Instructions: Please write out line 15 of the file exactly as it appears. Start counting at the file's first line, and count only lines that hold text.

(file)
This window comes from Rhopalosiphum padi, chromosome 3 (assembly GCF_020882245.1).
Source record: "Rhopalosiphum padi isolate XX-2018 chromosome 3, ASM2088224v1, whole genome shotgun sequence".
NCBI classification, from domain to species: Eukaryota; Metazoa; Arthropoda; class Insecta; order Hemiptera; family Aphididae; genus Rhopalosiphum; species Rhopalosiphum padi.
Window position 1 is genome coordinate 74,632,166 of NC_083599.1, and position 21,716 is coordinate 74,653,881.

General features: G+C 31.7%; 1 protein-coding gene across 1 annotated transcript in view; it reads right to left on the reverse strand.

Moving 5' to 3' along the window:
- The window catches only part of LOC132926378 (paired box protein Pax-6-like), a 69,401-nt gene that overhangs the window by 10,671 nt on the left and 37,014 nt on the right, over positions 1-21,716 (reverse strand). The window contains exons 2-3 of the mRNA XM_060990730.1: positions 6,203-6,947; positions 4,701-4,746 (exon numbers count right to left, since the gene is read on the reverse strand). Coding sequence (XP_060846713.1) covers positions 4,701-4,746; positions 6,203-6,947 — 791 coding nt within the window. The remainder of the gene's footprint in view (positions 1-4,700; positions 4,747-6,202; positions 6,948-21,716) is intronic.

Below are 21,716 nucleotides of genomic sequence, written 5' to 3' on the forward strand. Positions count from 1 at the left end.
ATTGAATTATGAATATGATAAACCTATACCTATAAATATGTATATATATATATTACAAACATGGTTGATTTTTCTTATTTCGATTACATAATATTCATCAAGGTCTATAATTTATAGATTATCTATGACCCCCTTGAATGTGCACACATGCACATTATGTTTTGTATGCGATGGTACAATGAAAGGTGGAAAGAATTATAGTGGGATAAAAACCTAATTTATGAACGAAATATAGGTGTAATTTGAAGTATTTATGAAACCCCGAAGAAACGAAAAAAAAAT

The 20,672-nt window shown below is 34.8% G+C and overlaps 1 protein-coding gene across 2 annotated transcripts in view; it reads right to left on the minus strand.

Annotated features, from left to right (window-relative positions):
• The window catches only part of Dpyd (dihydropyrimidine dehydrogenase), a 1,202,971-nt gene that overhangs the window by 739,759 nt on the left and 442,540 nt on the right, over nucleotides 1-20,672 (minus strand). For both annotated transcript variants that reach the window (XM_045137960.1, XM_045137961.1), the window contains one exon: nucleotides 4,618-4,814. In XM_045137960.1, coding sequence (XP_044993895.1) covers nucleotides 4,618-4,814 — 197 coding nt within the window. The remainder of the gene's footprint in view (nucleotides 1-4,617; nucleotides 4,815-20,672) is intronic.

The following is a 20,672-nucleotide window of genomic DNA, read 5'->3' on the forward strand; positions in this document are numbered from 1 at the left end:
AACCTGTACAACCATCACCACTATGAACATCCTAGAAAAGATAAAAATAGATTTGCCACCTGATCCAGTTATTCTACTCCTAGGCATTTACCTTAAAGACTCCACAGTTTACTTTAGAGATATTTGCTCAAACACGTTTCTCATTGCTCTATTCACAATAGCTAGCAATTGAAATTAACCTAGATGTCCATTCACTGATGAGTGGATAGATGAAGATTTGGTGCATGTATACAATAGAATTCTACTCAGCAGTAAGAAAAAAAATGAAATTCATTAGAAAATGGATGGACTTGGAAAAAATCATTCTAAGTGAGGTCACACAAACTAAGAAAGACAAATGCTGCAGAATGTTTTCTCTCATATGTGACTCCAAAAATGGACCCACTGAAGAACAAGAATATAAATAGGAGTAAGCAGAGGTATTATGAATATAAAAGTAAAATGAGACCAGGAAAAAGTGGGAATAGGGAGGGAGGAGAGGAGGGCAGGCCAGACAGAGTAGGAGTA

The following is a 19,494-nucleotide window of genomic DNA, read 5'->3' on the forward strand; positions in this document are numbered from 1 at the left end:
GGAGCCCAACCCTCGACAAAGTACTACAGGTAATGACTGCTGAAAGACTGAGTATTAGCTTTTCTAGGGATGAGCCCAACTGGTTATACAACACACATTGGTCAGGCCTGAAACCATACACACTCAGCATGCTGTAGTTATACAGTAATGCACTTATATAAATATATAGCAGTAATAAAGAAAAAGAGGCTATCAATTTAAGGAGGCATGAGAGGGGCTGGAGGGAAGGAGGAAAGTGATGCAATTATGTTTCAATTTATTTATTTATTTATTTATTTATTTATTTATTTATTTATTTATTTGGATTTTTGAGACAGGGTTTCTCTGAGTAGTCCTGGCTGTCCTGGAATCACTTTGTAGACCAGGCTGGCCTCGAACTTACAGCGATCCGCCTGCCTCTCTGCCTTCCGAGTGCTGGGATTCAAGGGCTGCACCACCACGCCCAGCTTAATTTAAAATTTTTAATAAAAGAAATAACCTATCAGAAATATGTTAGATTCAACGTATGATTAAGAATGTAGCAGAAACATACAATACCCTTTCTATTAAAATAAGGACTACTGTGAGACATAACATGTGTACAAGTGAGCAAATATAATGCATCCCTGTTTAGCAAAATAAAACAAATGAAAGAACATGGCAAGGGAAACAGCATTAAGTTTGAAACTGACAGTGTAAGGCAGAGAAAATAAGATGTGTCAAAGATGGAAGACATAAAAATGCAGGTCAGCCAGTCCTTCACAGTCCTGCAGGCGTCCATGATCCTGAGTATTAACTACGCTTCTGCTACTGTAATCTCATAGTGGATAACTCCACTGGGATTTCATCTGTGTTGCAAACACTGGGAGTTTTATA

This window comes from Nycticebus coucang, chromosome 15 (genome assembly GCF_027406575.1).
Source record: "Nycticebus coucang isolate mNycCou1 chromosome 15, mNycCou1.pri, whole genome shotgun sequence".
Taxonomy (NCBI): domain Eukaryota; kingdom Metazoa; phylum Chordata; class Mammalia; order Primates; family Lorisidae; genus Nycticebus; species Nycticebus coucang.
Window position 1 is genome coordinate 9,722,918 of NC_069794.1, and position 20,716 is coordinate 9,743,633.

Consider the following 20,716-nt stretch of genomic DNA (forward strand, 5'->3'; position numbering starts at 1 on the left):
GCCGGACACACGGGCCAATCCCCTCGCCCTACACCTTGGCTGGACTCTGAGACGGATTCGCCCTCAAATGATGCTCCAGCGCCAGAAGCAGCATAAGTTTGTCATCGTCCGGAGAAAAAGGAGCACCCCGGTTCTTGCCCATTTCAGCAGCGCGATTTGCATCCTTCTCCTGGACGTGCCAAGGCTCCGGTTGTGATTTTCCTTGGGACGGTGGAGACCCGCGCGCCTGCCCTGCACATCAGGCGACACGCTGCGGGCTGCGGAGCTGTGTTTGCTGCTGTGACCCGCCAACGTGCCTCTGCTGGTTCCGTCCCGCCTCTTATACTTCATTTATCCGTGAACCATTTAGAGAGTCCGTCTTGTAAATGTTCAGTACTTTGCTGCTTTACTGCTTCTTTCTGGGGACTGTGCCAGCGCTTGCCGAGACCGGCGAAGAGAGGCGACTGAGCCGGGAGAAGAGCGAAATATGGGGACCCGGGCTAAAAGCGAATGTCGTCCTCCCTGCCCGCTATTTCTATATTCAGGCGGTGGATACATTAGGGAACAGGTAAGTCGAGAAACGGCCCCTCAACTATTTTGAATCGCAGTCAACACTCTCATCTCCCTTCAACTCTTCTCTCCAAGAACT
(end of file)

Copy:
The following is a 19,494-nucleotide window of genomic DNA, read 5'->3' on the forward strand; positions in this document are numbered from 1 at the left end: